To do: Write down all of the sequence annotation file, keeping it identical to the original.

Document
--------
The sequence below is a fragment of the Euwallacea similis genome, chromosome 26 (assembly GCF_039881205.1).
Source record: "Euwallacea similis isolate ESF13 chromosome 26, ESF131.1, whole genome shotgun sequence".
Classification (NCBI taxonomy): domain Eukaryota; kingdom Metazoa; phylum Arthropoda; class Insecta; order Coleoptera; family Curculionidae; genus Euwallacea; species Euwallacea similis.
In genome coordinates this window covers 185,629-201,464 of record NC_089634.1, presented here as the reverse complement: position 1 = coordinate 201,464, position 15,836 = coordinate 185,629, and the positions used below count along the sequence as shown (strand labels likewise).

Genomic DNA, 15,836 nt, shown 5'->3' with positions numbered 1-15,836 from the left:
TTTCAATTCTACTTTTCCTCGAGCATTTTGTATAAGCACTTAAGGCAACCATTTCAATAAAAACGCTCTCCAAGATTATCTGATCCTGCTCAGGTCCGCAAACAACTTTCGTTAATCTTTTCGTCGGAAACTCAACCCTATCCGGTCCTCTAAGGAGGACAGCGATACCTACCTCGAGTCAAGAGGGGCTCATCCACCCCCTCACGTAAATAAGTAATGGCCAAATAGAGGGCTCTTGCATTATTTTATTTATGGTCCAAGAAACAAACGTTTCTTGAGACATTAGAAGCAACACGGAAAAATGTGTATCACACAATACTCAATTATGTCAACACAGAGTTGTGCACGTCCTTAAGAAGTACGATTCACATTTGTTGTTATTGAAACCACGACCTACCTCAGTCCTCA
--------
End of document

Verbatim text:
The sequence below is a fragment of the Euwallacea similis genome, chromosome 26 (assembly GCF_039881205.1).
Source record: "Euwallacea similis isolate ESF13 chromosome 26, ESF131.1, whole genome shotgun sequence".
Classification (NCBI taxonomy): domain Eukaryota; kingdom Metazoa; phylum Arthropoda; class Insecta; order Coleoptera; family Curculionidae; genus Euwallacea; species Euwallacea similis.
In genome coordinates this window covers 185,629-201,464 of record NC_089634.1, presented here as the reverse complement: position 1 = coordinate 201,464, position 15,836 = coordinate 185,629, and the positions used below count along the sequence as shown (strand labels likewise).

Genomic DNA, 15,836 nt, shown 5'->3' with positions numbered 1-15,836 from the left:
TTTCAATTCTACTTTTCCTCGAGCATTTTGTATAAGCACTTAAGGCAACCATTTCAATAAAAACGCTCTCCAAGATTATCTGATCCTGCTCAGGTCCGCAAACAACTTTCGTTAATCTTTTCGTCGGAAACTCAACCCTATCCGGTCCTCTAAGGAGGACAGCGATACCTACCTCGAGTCAAGAGGGGCTCATCCACCCCCTCACGTAAATAAGTAATGGCCAAATAGAGGGCTCTTGCATTATTTTATTTATGGTCCAAGAAACAAACGTTTCTTGAGACATTAGAAGCAACACGGAAAAATGTGTATCACACAATACTCAATTATGTCAACACAGAGTTGTGCACGTCCTTAAGAAGTACGATTCACATTTGTTGTTATTGAAACCACGACCTACCTCAGTCCTCA